Press releases

 


Responding to this afternoon’s government statement on Making Tax Digital (MTD), Adrian Rudd, Chair of the joint CIOT/ATT Digitalisation and Agent Strategy Working Group, said:

Ahead of this afternoon’s vote in the Scottish Parliament to set rates and bands of Scottish income tax for the 2019/20 tax year, the Chartered Institute of Taxation (CIOT) is pointing out that income tax decisions taken at Westminster are continuing to have a greater impact on Scottish taxpayers than those taken at Holyrood.

The Chartered Institute of Taxation (CIOT) has announced its team of Officers for 2019-20. Current CIOT Deputy President Glyn Fullelove will be President, with Peter Rayney the Deputy President and Susan Ball Vice-President.

The Chartered Institute of Taxation (CIOT) is appealing to the Government to consider simplifying its planned Structures and Buildings Allowance (SBA).

The Chartered Institute of Taxation (CIOT) is delighted to announce that nearly 1,000 tax professionals have completed its ADIT (Advanced Diploma in International Taxation) qualification since it was launched, after the latest round of exams in December 2018. 

The Low Incomes Tax Reform Group (LITRG) is reminding people of their right, in certain circumstances, to contest penalties given by HMRC for missing the Self Assessment tax return deadline of 31 January 2019.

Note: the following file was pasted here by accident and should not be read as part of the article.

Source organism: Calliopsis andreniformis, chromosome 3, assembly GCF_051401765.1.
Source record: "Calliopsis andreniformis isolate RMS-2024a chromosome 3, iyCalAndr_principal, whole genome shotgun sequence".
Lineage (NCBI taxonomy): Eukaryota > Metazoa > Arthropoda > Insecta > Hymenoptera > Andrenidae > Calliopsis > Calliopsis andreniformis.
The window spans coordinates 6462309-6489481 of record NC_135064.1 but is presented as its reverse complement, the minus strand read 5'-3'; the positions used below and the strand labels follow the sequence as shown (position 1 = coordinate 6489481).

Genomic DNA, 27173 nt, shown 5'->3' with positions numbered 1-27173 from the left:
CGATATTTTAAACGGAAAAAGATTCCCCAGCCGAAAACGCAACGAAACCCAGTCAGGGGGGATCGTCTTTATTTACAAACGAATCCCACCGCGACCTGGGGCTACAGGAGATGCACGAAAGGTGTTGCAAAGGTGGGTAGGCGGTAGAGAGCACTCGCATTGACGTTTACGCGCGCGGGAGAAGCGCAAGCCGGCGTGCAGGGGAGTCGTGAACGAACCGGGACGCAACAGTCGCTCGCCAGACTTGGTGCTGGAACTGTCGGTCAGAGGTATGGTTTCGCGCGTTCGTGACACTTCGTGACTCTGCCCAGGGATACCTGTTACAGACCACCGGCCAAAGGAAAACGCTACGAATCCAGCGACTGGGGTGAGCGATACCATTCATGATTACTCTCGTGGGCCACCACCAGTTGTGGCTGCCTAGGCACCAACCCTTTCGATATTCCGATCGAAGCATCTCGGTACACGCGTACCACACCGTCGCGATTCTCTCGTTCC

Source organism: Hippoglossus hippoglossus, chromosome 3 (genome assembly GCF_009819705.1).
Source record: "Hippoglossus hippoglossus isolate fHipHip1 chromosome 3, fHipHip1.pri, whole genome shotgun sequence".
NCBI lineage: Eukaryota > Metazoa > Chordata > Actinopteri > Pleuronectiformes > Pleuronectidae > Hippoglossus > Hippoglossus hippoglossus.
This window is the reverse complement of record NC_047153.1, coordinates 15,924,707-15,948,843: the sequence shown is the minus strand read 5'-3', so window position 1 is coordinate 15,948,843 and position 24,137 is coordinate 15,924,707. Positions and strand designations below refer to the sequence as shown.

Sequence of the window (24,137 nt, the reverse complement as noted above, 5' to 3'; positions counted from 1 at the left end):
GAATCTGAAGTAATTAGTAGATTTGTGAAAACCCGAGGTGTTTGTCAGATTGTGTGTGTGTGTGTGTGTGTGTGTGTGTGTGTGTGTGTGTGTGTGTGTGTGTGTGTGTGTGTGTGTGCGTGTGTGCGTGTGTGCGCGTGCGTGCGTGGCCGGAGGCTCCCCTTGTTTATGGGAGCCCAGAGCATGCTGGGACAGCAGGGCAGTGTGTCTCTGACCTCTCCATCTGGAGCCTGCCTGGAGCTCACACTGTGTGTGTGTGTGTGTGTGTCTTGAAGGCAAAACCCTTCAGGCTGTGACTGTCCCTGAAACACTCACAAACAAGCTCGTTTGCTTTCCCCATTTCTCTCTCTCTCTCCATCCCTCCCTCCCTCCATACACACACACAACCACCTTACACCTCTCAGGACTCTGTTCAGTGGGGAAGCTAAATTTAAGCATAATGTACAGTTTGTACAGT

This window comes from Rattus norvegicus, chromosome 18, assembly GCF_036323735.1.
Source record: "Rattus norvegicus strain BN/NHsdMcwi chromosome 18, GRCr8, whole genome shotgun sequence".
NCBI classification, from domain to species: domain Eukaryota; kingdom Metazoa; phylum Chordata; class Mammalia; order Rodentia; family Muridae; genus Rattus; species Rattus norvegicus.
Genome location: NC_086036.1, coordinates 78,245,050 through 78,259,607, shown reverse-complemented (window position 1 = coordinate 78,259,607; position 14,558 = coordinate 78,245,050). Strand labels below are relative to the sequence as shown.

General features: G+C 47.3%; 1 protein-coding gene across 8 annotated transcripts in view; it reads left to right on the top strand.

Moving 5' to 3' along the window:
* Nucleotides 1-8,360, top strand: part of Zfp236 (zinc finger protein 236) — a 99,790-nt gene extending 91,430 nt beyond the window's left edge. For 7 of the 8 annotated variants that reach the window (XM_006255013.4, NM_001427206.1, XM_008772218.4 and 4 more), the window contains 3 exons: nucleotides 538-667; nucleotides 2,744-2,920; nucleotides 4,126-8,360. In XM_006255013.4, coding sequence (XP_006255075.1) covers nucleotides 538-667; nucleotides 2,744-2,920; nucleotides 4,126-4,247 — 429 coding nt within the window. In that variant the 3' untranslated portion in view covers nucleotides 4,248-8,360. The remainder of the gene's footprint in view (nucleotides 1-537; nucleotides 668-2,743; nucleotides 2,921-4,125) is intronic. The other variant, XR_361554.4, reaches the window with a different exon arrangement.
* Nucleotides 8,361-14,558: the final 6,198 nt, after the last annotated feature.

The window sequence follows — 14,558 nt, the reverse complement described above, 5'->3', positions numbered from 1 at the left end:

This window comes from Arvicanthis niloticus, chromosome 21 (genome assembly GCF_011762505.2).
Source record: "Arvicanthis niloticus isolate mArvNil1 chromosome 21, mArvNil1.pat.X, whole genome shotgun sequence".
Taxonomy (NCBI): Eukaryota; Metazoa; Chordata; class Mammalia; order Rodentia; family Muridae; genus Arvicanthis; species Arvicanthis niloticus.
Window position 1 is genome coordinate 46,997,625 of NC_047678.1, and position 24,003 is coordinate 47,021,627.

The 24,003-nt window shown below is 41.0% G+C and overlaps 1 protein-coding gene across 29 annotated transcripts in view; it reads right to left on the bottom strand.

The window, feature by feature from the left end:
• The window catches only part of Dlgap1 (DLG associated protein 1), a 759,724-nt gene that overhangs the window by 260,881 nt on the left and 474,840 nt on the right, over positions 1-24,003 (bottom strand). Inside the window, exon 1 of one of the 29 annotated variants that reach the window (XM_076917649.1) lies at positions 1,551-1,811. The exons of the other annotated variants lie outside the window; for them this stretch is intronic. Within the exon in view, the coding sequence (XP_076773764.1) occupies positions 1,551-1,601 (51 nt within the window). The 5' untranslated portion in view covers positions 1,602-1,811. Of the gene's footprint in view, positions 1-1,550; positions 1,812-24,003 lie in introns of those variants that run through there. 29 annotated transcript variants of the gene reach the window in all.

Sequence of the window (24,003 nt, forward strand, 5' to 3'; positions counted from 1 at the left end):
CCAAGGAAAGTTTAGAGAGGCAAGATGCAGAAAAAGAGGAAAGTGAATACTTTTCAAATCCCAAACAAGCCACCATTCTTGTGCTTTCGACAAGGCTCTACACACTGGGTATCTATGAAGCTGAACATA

Commenting on today’s Welsh Assembly vote to approve the Welsh Budget for 2019/20, Ritchie Tout, Vice-chair of the CIOT’s Welsh Taxes Technical Committee, said:

The Low Incomes Tax Reform Group is reminding people that the online tax return filing deadline of 31 January 2019 is approaching fast. The advice is because HMRC found that almost half of 2016/17 tax returns were filed in the month of January.1

The Chartered Institute of Taxation (CIOT) welcomes HMRC’s approach to businesses they suspect of breaking the rules on the Diverted Profits Tax (DPT). But the CIOT is concerned that the need for the new facility indicates a tax system that is under strain, and placing increasing burdens on taxpayers.

The Low Incomes Tax Reform Group (LITRG) welcomes a government review of the effects of changes to the offshore time limit rules, to be completed by March 2019. The review also requires a comparison with other time limits, including the loan charge, but will not necessarily lead to any changes to the law relating to the loan charge and its application from 5 April 2019. This has led a concerned LITRG to continue to urge low-paid workers potentially affected by the charge to contact HMRC, saying it is important that they do not decline to come forward because of exaggerated expectations of what may come out of the review.1